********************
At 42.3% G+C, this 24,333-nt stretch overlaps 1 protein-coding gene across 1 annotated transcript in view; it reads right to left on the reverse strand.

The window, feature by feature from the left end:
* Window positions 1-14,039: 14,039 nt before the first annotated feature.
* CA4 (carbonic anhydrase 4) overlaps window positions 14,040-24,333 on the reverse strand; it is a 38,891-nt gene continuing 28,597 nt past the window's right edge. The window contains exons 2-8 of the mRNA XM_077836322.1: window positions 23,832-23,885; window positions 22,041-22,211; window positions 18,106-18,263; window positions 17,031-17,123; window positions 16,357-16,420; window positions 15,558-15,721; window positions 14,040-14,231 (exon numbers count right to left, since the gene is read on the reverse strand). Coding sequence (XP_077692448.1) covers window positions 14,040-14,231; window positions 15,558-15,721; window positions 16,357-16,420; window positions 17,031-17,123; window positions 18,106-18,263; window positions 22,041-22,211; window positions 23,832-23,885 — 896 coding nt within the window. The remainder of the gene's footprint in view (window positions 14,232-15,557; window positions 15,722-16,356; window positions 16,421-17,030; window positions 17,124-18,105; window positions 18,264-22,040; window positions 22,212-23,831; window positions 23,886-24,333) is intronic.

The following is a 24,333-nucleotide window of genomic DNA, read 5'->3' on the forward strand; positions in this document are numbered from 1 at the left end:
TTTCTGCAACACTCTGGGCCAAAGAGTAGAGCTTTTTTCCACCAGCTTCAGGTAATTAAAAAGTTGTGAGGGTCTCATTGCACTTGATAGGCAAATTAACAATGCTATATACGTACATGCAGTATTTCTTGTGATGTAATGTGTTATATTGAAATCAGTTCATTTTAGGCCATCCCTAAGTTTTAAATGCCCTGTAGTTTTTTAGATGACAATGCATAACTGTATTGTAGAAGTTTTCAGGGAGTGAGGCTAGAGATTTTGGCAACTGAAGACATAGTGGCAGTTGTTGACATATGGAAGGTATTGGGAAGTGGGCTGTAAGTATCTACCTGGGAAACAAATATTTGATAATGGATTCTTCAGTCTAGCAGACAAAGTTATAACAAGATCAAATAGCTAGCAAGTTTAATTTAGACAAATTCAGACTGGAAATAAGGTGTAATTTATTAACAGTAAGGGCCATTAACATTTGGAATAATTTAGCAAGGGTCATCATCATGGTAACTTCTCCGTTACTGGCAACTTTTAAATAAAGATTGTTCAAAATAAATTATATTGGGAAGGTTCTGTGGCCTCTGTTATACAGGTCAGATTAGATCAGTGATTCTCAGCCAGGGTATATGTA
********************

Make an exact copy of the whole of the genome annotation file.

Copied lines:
At 42.3% G+C, this 24,333-nt stretch overlaps 1 protein-coding gene across 1 annotated transcript in view; it reads right to left on the reverse strand.

The window, feature by feature from the left end:
* Window positions 1-14,039: 14,039 nt before the first annotated feature.
* CA4 (carbonic anhydrase 4) overlaps window positions 14,040-24,333 on the reverse strand; it is a 38,891-nt gene continuing 28,597 nt past the window's right edge. The window contains exons 2-8 of the mRNA XM_077836322.1: window positions 23,832-23,885; window positions 22,041-22,211; window positions 18,106-18,263; window positions 17,031-17,123; window positions 16,357-16,420; window positions 15,558-15,721; window positions 14,040-14,231 (exon numbers count right to left, since the gene is read on the reverse strand). Coding sequence (XP_077692448.1) covers window positions 14,040-14,231; window positions 15,558-15,721; window positions 16,357-16,420; window positions 17,031-17,123; window positions 18,106-18,263; window positions 22,041-22,211; window positions 23,832-23,885 — 896 coding nt within the window. The remainder of the gene's footprint in view (window positions 14,232-15,557; window positions 15,722-16,356; window positions 16,421-17,030; window positions 17,124-18,105; window positions 18,264-22,040; window positions 22,212-23,831; window positions 23,886-24,333) is intronic.

The following is a 24,333-nucleotide window of genomic DNA, read 5'->3' on the forward strand; positions in this document are numbered from 1 at the left end:
TTTCTGCAACACTCTGGGCCAAAGAGTAGAGCTTTTTTCCACCAGCTTCAGGTAATTAAAAAGTTGTGAGGGTCTCATTGCACTTGATAGGCAAATTAACAATGCTATATACGTACATGCAGTATTTCTTGTGATGTAATGTGTTATATTGAAATCAGTTCATTTTAGGCCATCCCTAAGTTTTAAATGCCCTGTAGTTTTTTAGATGACAATGCATAACTGTATTGTAGAAGTTTTCAGGGAGTGAGGCTAGAGATTTTGGCAACTGAAGACATAGTGGCAGTTGTTGACATATGGAAGGTATTGGGAAGTGGGCTGTAAGTATCTACCTGGGAAACAAATATTTGATAATGGATTCTTCAGTCTAGCAGACAAAGTTATAACAAGATCAAATAGCTAGCAAGTTTAATTTAGACAAATTCAGACTGGAAATAAGGTGTAATTTATTAACAGTAAGGGCCATTAACATTTGGAATAATTTAGCAAGGGTCATCATCATGGTAACTTCTCCGTTACTGGCAACTTTTAAATAAAGATTGTTCAAAATAAATTATATTGGGAAGGTTCTGTGGCCTCTGTTATACAGGTCAGATTAGATCAGTGATTCTCAGCCAGGGTATATGTA